By Jay Kim
Nobody knows how things will change in Korea in the next decade. Because of the uncertainty about tomorrow, let alone what will happen in a decade, people seek and pay famous fortunetellers a large amount of money and try to peek into the future.
Just like Korea, there are many fortunetellers in the U.S., but almost none of them make correct predictions. For example, they failed to predict the sudden death of Kim Jong-il.
The Millennium Project has released a report called “State of the Future,” which is also a kind of fortune-telling. Even though it is supposedly the result of a study that involved 2,500 futurists, scholars and businessmen from 50 countries, using computers to make a stochastic, scientific model of trends, there is no guarantee of its accuracy. However, many still consider the report to be credible.
First, about the unification of two Koreas, it predicts that Kim Jong-un’s inheritance of power will fail in North Korea and thousands of North Korean refugees will come to South Korea daily over the border, which will collapse in three years and create a crisis in the South, which is unprepared for such a flood of refugees.
South Korea will have to raise taxes to cover the cost to take care of millions of North Korean refugees, but there will be riots in the refugee camps due to the lack of welfare and facilities. These may foster hatred between the brethren of the South and the North.
The report predicts that unification will occur in 2020. It will require a co-election in the South and the North, but there will be frictions that arise from issues on the rights of refugees from the North and the left of the South that sympathizes with them, which may cause another crisis.
Second, the report predicts that a full-scale, continuous reduction of population will occur in the next decade, causing a serious social problem. As the days when both members of a married couple have to work to make a living are approaching, the cost of raising a child will be almost the same as the amount of one member’s income.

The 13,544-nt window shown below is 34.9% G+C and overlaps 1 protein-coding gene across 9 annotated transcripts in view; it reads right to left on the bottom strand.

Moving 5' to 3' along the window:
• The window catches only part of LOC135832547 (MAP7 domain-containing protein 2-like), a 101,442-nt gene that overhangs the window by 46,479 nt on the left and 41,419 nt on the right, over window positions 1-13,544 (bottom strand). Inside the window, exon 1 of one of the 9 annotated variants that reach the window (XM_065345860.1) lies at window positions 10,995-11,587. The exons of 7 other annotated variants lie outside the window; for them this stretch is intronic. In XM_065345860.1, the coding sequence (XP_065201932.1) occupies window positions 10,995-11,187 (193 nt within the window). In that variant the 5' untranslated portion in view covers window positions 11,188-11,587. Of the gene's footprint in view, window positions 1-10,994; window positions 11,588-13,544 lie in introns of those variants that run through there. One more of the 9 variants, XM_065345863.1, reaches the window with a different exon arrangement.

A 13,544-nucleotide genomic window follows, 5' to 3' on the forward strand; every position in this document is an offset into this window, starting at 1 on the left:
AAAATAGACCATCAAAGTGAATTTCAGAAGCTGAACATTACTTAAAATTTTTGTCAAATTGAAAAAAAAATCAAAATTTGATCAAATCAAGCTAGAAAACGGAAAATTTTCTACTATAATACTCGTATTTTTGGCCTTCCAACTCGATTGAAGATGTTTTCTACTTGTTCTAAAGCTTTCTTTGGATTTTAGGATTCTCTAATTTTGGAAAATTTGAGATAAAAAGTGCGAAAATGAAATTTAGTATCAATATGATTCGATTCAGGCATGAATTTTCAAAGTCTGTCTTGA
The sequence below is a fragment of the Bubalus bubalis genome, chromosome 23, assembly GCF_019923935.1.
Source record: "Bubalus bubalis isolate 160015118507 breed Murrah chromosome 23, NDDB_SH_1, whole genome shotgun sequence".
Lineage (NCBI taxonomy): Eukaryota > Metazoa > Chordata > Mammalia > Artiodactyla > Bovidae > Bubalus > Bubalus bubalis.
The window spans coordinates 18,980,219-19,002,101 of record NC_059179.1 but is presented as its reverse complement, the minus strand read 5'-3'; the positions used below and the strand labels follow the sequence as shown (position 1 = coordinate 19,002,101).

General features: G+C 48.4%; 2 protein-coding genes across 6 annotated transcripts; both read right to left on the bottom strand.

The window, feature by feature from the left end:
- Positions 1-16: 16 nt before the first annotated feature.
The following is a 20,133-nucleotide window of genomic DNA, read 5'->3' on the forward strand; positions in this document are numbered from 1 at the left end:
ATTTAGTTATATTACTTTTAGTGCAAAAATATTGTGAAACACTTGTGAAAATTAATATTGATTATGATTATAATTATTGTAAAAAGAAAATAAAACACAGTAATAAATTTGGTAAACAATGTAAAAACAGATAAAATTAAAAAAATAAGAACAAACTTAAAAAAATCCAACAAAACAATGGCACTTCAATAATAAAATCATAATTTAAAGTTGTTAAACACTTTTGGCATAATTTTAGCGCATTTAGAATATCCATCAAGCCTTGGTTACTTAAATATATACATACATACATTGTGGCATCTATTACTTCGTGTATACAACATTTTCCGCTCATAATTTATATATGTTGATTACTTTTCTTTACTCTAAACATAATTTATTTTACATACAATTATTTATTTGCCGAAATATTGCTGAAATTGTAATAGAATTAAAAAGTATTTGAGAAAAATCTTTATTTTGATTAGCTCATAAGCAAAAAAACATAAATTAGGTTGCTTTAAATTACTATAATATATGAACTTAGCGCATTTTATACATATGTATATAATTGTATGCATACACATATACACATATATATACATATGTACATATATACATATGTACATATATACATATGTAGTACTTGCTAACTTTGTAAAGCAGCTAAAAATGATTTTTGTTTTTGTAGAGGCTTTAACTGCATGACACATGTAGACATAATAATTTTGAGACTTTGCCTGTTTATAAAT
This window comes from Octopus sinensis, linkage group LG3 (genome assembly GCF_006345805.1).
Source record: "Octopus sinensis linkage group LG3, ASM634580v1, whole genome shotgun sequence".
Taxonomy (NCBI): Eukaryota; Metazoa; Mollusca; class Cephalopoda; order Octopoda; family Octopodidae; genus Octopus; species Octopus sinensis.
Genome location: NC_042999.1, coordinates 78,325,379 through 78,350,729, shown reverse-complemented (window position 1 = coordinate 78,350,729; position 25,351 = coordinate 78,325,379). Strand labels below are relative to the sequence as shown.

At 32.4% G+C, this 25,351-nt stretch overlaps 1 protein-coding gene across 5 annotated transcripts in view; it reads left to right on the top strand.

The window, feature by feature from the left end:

So, in many cases, people will give up having a child simply because they cannot afford it, as a change of people’s thinking, preferring not having a child to living under financial pressure, will also contribute to a low birthrate.
The decrease in population will shrink economic growth as real estate prices will go down, and the production of daily necessities and the construction of education facilities and infrastructures will decrease, which will lead to the reduction of the domestic consumer population.
So, the manufacturing industry will leave South Korea for overseas locations, looking for a new market. For this reason, the cheap labor of North Korea should be used. Fortunately, a free trade agreement (FTA) between South Korea and China may bring some life into the manufacturing industry by building several additional industrial complexes in the North.
The current birthrate of South Korea, 1.2, is among the lowest in the world, along with Japan’s and Germany’s. Furthermore, the population of South Korea will be reduced by six million, or 15 percent, after 10 years, while the number of immigrants will increase from the current 1 million to 4 million.
Thirdly, the report predicts that males will rapidly become more feminine and females will become more masculine in the next 10 years. Males will gradually look feminine and females will like such males. As traditional jobs for males will go to females, males will come to enjoy cooking and child-raising.
I will never regard the unification as a crisis on the Korean Peninsula. I am confident that we South Koreans will make a successful unified country by helping North Korean refugees no matter what, even if every South Korean has to skip a meal a day. In this regard, those who made the report do not know the tenacious character of the Korean people yet.
Jay Kim is a former U.S. congressman. He serves as chairman of the KimChangJoon US-Korea Foundation. For more information, visit Kim’s website (www.jayckim.com). The views expressed in the above article are the author’s own and do not reflect the editorial policy of The Korea Times.